Haughville is part of the near west side of Indianapolis. The Haughville Historic District is bounded roughly by 10th Street, Belleview Place, Walnut Street and Concord Street. The neighborhood itself has wider boundaries.
Initially, this community grew from job opportunities available at area factories that moved operations across the White River from Indianapolis as well as from the rail yards that provided transportation for the goods produced here.
This community is generally considered to be named for the Haugh family and its business, Haugh & Co. The firm was a manufacturer that produced iron railings. Haugh & Co. became a major job center in this area of Wayne Township. Haughville grew around the factory. A slightly different explanation of the source of the community’s name comes from a news article in the Indianapolis Star. That newspaper indicated that the community was named after three brothers: Emmanuel, Benjamin and Joseph Haugh.
The first apparent printed mention of “Haughville” as a community was on April 24, 1876, as the Indianapolis News made mention of “the establishment of Haughville.”
Two other major factories — Novelty Iron Works (which became Indianapolis Malleable Castings Company in 1873, and then later became National Malleable Castings Company) and Link-Belt Company — also played roles in the development of Haughville.
Railroads were critical to the development of these factories and, thus, of Haughville.
On Nov. 10, 1879, the Indianapolis News reported that rail shops for the Indianapolis, Decatur & Springfield Railway “are being rapidly finished [in Haughville]. The round house will be under roof next week and the rest of the buildings finished by the 1st of January.”
The Indianapolis Journal reported on March 18, 1885, that the Indiana, Bloomington & Western Railway had begun work on new rail yards in Haughville, “directly opposite the Indianapolis, Decatur & Springfield [Railway] yards.”
Haugh & Co. was initially located at 16 North Delaware St. in Indianapolis as early as at least March 18, 1865, according to an advertisement for the firm. Sometime prior to the publication of a subsequent advertisement by the firm on March 28, 1866, the company changed its address to 74 South Pennsylvania St.
The Evansville Daily Journal included a news article on Dec. 6, 1867, that highlighted an advertisement from Haugh & Co. “We have known the young men composing this firm for years, and cheerfully bear testimony to their worth as business men, and their skill as mechanics,” the newspaper noted. “Their patent iron jail is declared to be the best thing of the kind now in use.”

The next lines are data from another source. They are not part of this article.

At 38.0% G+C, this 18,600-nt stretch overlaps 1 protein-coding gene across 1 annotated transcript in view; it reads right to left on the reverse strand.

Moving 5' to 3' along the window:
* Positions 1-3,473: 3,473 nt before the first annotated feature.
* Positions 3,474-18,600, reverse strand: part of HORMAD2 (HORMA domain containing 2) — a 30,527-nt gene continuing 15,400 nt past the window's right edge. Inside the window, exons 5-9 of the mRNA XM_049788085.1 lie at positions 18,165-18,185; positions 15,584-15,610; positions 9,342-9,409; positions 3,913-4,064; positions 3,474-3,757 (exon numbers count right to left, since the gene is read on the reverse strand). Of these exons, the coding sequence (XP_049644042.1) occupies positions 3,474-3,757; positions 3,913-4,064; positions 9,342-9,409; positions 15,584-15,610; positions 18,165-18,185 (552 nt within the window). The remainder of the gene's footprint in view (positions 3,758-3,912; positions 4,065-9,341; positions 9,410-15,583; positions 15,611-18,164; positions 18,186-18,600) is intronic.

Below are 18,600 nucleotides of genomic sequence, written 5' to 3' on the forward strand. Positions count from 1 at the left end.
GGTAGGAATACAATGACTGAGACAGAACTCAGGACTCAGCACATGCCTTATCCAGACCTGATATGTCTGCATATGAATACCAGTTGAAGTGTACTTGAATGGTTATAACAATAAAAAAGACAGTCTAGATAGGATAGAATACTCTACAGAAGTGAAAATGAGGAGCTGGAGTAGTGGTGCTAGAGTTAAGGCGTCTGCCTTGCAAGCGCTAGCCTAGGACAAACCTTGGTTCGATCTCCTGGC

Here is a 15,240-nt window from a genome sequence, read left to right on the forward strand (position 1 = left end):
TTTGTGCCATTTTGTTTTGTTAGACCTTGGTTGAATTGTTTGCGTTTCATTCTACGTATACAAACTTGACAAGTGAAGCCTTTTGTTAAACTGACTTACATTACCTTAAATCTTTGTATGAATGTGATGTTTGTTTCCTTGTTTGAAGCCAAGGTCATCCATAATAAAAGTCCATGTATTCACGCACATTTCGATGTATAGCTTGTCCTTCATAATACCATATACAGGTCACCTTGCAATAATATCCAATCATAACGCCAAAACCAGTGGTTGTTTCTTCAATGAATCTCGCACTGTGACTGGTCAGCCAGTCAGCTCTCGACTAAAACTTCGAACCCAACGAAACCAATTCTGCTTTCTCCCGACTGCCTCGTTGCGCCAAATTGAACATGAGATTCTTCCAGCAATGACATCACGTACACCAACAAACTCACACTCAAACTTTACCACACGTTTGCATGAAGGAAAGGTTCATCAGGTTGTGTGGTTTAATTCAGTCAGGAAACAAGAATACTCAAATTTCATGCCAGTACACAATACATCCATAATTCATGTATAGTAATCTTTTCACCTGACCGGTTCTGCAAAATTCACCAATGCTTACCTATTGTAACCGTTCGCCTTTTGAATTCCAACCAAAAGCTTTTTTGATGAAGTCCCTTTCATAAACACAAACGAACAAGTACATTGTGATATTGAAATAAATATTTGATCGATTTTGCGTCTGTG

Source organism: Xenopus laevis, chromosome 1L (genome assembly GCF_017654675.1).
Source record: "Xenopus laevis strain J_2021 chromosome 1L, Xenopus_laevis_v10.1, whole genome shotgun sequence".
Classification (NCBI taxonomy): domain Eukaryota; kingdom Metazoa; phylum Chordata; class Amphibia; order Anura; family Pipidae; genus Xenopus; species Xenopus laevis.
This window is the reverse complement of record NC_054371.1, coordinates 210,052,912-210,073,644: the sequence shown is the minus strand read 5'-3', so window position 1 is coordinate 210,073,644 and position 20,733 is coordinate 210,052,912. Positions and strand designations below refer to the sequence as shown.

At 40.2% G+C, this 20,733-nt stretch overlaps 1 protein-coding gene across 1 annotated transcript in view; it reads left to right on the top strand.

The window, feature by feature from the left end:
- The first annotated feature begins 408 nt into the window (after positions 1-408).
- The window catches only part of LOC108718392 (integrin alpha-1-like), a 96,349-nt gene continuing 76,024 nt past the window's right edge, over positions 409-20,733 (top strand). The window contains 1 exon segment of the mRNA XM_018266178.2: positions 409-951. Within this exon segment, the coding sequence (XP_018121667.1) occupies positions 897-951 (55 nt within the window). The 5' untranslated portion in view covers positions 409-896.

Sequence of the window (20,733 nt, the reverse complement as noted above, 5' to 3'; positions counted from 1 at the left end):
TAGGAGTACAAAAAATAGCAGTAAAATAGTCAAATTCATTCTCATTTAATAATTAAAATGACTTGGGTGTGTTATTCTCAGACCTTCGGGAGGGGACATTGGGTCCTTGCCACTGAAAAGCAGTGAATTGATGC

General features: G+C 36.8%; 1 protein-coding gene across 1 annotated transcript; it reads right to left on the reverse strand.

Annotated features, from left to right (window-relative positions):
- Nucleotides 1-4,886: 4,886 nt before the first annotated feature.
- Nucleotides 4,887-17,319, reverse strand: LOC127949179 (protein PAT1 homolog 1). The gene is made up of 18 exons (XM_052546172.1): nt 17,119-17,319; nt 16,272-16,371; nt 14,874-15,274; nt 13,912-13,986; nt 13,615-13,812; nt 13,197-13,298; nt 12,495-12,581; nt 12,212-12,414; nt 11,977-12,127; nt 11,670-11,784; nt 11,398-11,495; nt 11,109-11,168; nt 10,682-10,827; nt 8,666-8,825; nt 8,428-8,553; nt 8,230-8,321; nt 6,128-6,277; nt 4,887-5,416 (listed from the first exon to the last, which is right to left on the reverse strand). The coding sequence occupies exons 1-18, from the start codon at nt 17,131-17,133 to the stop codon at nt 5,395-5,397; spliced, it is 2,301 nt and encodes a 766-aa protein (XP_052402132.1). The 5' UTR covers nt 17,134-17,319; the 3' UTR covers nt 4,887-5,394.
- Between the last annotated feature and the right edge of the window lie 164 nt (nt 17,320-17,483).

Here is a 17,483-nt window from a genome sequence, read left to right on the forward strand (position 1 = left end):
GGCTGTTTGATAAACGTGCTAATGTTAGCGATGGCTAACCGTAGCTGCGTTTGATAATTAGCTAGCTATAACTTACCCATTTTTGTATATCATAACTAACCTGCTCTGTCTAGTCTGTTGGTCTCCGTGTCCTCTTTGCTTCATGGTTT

On Jan. 11, 1872, the Indianapolis News reported that Haugh & Co. was adding “substantial improvements to their foundry and machine shops on South Pennsylvania street. …It will be used for manufacturing purposes.”
In preparation for its move across the White River, “Haugh & Co. are decreasing their working force materially,” according to a news article dated Nov. 1, 1875, in the Indianapolis News. The new factory was opened for operations on Michigan Street in Haughville in either the last two months of 1875 or during the first two weeks of January of 1876.
While the factory was moved out of the city of Indianapolis, the offices for Haugh & Co. remained within the city limits — at 24 South Pennsylvania St. — for some time.
An advertisement in the Indianapolis News on July 14, 1881, indicated that Benjamin Haugh, William Brown and John Ketcham had purchased Haugh & Co. Iron Works.
The work performed at this factory impacted cities far and wide from Indianapolis. According to a news article in the Indianapolis Journal dated May 8, 1887, for example, “Haugh, Ketcham & Co. are just now working their whole force on contracts to furnish the iron work for a large hotel, fire-proof, going up in Kansas City, and on a bank building that is being erected in Omaha, for which they furnish the heavy iron structural work.”
The Daily Democrat of Huntington indicated in a news article dated Feb. 8, 1892, that the facilities of Haugh, Ketcham & Co. were destroyed in a major fire on Feb. 6, 1892. The Indianapolis News indicated that the fire occurred on Sunday, Feb. 7, 1892. The Huntington news article stated that there was a loss of $60,000 due to the disaster.
The Indianapolis Journal reported on Feb. 9, 1892, that there was a mass meeting of about 400 people where “Citizens of Haughville Take Action to Retain the Haugh-Ketcham Works. … The Haugh-Ketcham Company has received offers to move its plant.”
In April of 1892, the company was re-organized as Brown, Ketcham & Co. The firm made the decision to rebuild in Haughville.
Various news reports at the time highlighted the opening of the new industrial complex of Brown, Ketcham & Co. on Oct. 29, 1892. Leaders and citizens from throughout the area came to the opening of the new factory operations.
According to information about Haughville presented by The Polis Center, William Dana Ewart moved “his chain link factory to the area [in 1885]. This company, later known as ‘Link-Belt [Company],’ becomes a major employer in the neighborhood.” The Polis Center also noted that in that same year, National Malleable Castings began its recruitment campaign to bring Eastern Europeans to Indianapolis as workers for its factory. Many of those who arrived in the early years were Slovenian men.
Information on the role of immigrants in the development Haughville will be detailed in Part 2.
Do you have questions about communities in Indianapolis? A street name? A landmark? Your questions may be used in a future news column. © 2022 Richard McDonough. Contact Richard McDonough at email@example.com.